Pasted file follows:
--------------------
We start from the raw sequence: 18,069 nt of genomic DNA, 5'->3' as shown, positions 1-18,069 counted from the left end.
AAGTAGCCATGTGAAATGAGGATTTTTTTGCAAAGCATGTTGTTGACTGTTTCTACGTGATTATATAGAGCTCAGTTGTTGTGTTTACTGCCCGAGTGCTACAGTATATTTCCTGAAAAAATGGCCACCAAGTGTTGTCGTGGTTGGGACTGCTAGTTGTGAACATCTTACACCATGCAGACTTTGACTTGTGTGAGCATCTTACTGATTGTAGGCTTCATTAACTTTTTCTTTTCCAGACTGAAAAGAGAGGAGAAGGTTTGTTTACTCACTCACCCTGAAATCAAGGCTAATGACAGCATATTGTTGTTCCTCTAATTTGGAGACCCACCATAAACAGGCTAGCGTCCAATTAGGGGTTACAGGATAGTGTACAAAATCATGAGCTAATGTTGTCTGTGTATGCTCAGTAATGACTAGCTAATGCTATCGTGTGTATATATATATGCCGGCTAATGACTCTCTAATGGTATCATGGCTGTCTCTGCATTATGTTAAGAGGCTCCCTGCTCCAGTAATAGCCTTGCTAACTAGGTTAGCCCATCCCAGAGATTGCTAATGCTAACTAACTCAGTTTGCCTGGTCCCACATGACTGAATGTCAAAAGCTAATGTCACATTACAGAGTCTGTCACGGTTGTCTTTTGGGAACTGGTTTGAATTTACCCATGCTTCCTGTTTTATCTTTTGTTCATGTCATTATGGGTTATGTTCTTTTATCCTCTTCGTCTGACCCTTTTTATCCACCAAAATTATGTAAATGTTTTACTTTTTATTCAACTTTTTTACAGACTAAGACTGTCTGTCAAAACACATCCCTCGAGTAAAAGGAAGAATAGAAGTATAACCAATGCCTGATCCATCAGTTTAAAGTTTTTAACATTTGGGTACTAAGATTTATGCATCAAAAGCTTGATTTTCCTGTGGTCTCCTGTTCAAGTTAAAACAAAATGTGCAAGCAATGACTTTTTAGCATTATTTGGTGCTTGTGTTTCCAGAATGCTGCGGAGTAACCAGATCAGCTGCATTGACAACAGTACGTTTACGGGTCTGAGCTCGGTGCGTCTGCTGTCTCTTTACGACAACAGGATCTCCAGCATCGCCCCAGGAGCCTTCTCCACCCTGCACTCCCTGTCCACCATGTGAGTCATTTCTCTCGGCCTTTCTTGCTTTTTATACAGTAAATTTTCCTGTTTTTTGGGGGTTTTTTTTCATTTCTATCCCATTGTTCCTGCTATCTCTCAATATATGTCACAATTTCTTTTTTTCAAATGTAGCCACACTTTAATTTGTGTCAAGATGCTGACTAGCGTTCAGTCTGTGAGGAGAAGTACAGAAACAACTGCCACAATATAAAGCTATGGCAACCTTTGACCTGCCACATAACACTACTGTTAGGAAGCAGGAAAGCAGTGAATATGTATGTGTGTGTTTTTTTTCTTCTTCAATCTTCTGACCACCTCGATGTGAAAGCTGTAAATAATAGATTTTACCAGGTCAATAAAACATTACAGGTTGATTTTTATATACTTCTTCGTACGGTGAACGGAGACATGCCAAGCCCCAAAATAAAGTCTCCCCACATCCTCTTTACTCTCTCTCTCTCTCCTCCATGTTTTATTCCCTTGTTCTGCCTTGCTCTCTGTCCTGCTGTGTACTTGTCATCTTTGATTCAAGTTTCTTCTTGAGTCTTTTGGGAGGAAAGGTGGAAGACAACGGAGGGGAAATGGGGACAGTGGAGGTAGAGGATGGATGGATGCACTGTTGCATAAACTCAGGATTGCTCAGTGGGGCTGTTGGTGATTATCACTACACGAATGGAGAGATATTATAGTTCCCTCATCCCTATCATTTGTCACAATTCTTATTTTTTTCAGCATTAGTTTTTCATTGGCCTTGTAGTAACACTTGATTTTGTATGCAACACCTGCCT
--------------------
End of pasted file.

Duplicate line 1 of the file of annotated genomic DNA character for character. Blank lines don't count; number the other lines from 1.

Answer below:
We start from the raw sequence: 18,069 nt of genomic DNA, 5'->3' as shown, positions 1-18,069 counted from the left end.